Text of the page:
divorced persons can´t be holy, or that children from broken families can´t find God.
But I do believe that it becomes more difficult in the absence of that "living community of
love" which the family can provide. Children with absent fathers will struggle harder in their
search for God. And since most children remain with their mothers after divorce, recovering
fatherhood is a fundamental step toward restoring the presence of God in our culture.
The Current Terrain
These have been a tough couple of decades for
fathers in particular, and men in general. In saying that, I need to underline that no man should be
excused his abusiveness, and no father should be excused the abandonment of his children. Much of
the trouble men find themselves in these days is of their own making. If men act like bullies or
drones, women will very reasonably act to defend themselves and their children. But today, the
critiques of men in our society go a lot deeper than just correcting bad male behavior. They attack
men´s identity and undermine the whole idea of fatherhood. In the process, women and children
are hurt, families are damaged, and our understanding of God Himself becomes confused.
Let me outline three criticisms, or problems, which make our times especially hard for fathers.
The first problem is with Dad´s genes. I mean the genes in Dad´s blood
— not the ones he wears. And it´s described best in a 1996 book called Demonic
Males: Apes and the Origins of Human Violence. How´s that for a title? One of the
authors, Richard Wrangham, is a Harvard professor of anthroplogy. The other, Dale Peterson, is a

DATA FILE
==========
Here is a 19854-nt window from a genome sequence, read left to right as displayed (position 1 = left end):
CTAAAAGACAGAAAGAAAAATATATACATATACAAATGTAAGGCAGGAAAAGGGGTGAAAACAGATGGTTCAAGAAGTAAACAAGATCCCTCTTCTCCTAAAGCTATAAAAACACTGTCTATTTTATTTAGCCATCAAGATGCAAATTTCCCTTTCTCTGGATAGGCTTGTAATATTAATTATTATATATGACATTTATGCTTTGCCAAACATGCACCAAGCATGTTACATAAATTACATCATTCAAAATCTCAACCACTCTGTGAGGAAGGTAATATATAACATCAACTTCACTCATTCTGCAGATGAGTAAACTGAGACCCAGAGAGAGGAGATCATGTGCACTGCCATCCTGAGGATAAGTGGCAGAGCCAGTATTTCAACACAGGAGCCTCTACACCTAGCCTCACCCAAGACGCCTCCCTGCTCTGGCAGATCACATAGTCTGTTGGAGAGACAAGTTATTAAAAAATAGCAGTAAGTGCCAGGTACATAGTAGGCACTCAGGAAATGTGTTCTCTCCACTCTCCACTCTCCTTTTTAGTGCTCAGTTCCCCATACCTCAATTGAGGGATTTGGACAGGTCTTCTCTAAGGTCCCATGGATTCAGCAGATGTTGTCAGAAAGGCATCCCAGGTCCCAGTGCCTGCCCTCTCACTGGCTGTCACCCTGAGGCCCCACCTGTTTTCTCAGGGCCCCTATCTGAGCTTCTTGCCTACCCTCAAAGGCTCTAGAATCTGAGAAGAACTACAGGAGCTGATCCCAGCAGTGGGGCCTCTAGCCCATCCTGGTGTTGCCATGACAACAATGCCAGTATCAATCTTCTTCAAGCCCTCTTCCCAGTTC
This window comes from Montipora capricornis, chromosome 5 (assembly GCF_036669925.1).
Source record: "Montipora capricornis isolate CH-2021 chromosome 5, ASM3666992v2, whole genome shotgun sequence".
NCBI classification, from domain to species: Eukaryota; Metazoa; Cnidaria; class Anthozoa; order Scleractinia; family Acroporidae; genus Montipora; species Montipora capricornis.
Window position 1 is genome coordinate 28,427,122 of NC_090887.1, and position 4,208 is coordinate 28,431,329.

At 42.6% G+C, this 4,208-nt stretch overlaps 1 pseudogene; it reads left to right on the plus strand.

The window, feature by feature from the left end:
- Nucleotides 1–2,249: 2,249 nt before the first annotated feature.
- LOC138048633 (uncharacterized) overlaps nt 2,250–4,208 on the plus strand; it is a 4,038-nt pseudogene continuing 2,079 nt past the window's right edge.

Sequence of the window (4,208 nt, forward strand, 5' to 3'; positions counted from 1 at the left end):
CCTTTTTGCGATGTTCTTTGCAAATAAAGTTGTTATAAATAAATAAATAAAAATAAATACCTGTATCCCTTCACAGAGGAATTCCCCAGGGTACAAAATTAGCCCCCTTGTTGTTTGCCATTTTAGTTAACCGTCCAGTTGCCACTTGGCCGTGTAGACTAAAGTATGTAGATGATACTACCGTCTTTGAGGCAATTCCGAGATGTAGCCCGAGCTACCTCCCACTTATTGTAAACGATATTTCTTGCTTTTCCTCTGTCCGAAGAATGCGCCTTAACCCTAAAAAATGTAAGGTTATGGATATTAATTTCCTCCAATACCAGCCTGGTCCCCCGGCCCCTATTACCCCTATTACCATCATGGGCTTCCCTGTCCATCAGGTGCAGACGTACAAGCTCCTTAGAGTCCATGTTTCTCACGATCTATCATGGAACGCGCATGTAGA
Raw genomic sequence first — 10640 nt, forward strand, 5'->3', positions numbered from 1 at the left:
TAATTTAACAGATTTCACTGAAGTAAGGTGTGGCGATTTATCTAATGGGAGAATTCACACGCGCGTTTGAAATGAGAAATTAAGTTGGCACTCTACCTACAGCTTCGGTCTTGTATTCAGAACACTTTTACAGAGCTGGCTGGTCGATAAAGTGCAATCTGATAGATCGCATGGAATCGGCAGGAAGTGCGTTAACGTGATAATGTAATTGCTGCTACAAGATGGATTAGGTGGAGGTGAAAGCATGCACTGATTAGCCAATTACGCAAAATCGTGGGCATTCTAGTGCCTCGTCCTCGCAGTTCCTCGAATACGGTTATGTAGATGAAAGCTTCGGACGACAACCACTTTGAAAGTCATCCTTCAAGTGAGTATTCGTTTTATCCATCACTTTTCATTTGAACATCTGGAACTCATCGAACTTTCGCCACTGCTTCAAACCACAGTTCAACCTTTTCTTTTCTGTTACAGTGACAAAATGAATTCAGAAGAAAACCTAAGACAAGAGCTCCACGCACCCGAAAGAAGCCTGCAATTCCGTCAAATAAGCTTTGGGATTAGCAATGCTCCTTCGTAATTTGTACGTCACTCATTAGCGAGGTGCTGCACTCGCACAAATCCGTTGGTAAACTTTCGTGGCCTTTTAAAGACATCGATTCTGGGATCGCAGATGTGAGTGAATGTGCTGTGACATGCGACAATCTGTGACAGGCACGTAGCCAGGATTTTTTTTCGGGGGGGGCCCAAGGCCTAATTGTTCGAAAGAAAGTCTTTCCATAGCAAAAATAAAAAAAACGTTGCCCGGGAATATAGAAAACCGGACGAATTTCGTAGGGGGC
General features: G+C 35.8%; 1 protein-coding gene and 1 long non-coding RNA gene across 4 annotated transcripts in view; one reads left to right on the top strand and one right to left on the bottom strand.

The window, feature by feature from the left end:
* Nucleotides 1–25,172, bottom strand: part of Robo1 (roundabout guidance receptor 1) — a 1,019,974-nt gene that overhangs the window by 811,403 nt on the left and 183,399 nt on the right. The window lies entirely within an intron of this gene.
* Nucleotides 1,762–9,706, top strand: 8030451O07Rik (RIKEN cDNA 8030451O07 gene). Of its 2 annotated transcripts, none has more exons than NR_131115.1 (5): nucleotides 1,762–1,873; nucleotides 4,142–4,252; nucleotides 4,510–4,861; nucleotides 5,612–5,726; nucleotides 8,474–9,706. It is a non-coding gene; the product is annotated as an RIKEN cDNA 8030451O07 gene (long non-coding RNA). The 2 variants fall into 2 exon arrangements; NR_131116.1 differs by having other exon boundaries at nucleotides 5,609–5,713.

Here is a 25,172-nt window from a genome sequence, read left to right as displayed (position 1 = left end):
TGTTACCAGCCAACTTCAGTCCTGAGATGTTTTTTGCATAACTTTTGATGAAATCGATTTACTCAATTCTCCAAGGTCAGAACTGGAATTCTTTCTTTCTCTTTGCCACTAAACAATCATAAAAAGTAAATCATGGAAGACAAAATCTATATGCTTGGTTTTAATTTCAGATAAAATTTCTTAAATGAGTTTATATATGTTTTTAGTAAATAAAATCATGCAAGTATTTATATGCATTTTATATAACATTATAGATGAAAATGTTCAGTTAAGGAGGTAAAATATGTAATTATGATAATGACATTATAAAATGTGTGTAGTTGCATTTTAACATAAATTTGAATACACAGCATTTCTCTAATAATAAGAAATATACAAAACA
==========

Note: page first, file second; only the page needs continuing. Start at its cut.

science writer. Their idea is simple: Most apes are violent. Humans and chimpanzees have very
similar DNA. Both species murder their own kind; battle for breeding rights; and dominate their
females. Male aggression in both these species comes from ecological pressures which encouraged
violent male leadership at an early evolutionary stage in order to survive. The rest is history . .
. including our own.
But one ape species is different. The bonobos, a special kind of
chimpanzee, live in a remote forest in Zaire. According to Wrangham and Peterson, the bonobos
evolved under friendlier ecological conditions. This reduced the need for male dominance. It also
allowed females to bond into groups. Today, these female groups restrain male behavior and enforce a
kind of pacifism. As a result, bonobos not only don´t rape and murder each other, they also
enjoy a lot of recreational sex.
Now, if you´re beginning to get suspicious about
the kind of "science" involved here, you´re not alone. Even the authors admit they
stretch a point or two. But their concluding logic is very important. Let me quote it directly:
". . . just as nonaggressive strains of other mammals can be bred by artificial selection, so a
peaceful strain of human could be bred too. With some concerted worldwide action, we could probably
get measurable results within a few generations. Society could, through its own reproductive
choices, actually breed a kinder, gentler man — with a temperament less like a
chimpanzee´s, more like a bonobo´s."
As you´d expect, the authors
have a pretty hostile view of the traditional family and marriage, which they see as a trap for
women cooked up by patriarchal power.
Dad´s second big problem is economic. Marx